Successful community-based natural resource management should include both resource professionals and local communities. Recognizing this fact, my research seeks to encourage more locally adaptive and collaborative forest governance that facilitates sustainable development by enabling grassroots participation. Specifically, I explore opportunities for developing a more sustainable relationship between India's Joint Forest Management (JFM) program and rural forest-dependent communities in Sikkim-a remote, northeastern state of India bordering Nepal to the west, the Tibet Autonomous region of China to the north and northeast, and Bhutan to the southeast. As an instrument for sustainable forestry management, JFM seeks to develop partnerships between forest user groups and state forest department based on mutual trust and jointly defined roles and responsibilities regarding forest protection and management. Despite governmental claims of successful implementation of the program since its inception in 1998, JFM in Sikkim continues to face challenges. In response to various administrative, ecological, institutional, political, and technological barriers, JFM in Sikkim has been driven by external donors rather than by local communities, and has been oriented toward ecological targets to the near exclusion of social concerns.
In a world where limited socioeconomic, financial, and institutional capacities present an ever-increasing threat to global conservation, appropriately targeted efforts to synchronize conservation ideals with community priorities is of utmost importance. For developing countries with limited economic resources and high biodiversity threats, this becomes even more relevant. The objective of my study was to discover ways to enable natural resource professionals and natural resource dependent communities to jointly develop locally relevant and adaptive problem solving approaches to forest management and conservation. To accomplish this goal, I conducted multi-sited ethnographic research, interviewing more than 250 members of rural, forest-dependent communities, natural resource professionals, members of local self-government institutions, NGOs, and other government officials between May 2014 and June 2016. While conducting fieldwork, I learned that JFM in Sikkim often has functioned as an agent of community destruction. The misalignment of state conservation strategies and the priorities of the human population resulted in exclusion of local human residents from conservation planning in the region. Excluding locals often escalated latent conflict and hampered desired conservation outcomes. Achieving just sustainability requires strategies that harmonize conservation priorities with diverse realities of local communities, particularly when local residents wield power to influence the success or failure of conservation initiatives. This requires moving beyond simply listening to local voices to actively incorporating local realities into conservation. Critical to this process, therefore, is the need for natural resource professionals to understand and deliberately foreground diverse stakeholder viewpoints, knowledge, needs, and preferences in natural resource management decisions.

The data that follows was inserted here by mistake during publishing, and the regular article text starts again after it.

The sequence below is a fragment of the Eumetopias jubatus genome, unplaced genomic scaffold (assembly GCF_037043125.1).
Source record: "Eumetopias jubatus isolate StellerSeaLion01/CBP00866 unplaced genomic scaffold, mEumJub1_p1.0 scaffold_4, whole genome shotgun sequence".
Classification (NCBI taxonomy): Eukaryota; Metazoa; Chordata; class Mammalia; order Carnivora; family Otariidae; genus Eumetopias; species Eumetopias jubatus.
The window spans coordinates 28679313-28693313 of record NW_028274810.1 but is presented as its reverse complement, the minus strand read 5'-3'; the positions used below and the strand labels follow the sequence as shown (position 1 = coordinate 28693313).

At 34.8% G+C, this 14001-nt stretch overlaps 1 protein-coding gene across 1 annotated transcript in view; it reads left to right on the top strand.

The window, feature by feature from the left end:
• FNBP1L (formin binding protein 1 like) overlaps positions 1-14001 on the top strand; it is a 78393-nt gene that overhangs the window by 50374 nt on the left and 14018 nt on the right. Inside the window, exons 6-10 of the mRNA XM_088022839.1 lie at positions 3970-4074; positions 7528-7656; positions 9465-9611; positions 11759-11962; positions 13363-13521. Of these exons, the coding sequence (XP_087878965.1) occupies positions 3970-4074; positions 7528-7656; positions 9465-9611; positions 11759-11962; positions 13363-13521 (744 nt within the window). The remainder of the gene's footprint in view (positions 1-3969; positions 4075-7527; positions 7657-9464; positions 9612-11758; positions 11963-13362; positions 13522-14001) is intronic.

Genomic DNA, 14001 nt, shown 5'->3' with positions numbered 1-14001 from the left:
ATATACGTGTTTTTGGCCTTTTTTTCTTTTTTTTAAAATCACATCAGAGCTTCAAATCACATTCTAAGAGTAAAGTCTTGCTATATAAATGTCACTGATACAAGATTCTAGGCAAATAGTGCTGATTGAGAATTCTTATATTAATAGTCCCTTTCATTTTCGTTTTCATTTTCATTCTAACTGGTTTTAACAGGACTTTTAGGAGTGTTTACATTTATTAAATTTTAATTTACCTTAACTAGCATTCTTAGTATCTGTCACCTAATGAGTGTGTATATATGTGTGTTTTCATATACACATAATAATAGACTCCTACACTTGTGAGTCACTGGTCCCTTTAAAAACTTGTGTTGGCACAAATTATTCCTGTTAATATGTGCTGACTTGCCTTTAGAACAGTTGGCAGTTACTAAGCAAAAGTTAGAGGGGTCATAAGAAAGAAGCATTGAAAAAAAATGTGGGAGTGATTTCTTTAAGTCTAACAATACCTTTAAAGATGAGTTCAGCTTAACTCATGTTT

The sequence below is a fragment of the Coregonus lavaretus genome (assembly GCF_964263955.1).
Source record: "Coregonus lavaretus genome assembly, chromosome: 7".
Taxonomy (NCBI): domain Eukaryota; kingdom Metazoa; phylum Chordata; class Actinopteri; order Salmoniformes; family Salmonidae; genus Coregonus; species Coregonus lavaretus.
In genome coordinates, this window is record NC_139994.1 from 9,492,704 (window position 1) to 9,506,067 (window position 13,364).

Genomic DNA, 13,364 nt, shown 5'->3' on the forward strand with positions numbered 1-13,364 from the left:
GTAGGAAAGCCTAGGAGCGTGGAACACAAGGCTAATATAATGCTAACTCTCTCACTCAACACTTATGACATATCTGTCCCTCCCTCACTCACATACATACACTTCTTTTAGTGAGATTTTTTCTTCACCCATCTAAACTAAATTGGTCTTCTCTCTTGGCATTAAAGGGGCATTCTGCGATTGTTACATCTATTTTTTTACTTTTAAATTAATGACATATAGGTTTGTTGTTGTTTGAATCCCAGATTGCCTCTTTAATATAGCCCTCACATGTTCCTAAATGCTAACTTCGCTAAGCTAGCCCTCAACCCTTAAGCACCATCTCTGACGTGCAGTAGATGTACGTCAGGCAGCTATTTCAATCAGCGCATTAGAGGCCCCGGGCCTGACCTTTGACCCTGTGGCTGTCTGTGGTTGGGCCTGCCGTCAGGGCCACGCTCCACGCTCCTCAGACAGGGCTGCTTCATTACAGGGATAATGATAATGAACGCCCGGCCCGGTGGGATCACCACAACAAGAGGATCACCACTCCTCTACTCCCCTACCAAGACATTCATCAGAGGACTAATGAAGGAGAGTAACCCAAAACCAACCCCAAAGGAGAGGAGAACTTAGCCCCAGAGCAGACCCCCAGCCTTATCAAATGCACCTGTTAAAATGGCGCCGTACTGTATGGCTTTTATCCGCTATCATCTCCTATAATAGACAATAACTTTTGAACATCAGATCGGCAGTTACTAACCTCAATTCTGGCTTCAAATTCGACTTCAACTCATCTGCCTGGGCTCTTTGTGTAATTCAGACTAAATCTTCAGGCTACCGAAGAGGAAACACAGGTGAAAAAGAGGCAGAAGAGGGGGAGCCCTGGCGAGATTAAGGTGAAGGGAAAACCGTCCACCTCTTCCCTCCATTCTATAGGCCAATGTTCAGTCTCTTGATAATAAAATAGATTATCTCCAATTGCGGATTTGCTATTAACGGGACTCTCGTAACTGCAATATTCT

Worldviews shape how individuals perceive and interpret reality. Social control frames, or preferences regarding how society should be managed are integral to worldviews. Understanding these frames, I posit, can guide natural resource professionals to management options that are more socially acceptable and effective. In this study, I hypothesize that key sociodemographic (i.e., age, gender, generations in region, household size and composition, and principal occupation) and spatial (i.e., elevation, distance of household from nearest accessible road and from nearest statutory forest boundary) variables may play an important role in shaping an individual's social control frames. Results of my study demonstrate that a better understanding of how key demographic and spatial factors influence prevailing social control frames, can help resource professionals better understand what motivates individuals to accept or reject natural resource management programs, and bridge the schism between policy intent and action by developing more socially appropriate management strategies.
As a first step toward incorporating people’s motivations and attitudes towards conservation efforts in East Sikkim, I conducted two workshops, the first of their kind in the region that provided a diverse group of stakeholders with a shared platform for interaction and constructive dialogue. Through soft system thinking exercises, the workshops promoted trust building and social learning, while encouraging participants to see themselves as active agents of a complex forest management process. This study provides a platform that encourages natural resource professionals and local community members to recognize and cultivate their mutual interdependence and appreciation through an iterative dialogue process. Through a dynamic collaborative learning process that recognizes plurality of stakeholder perspectives, it promises to open spaces previously held exclusively by resource professionals and introduce local forest-dependent communities as important contributors to participatory forest management in the region.
Together, the results of the study suggest important directions towards understanding and prioritizing people’s motivations and attitudes towards community-based natural resource management efforts. This knowledge may serve as a valuable tool enabling natural resource professionals to bridge the schism between policy intent and action by formulating and implementing conservation plans that are both culturally appropriate and equipped to address the uncertainties of managing complex human-dominated systems across varied spatial and temporal scales.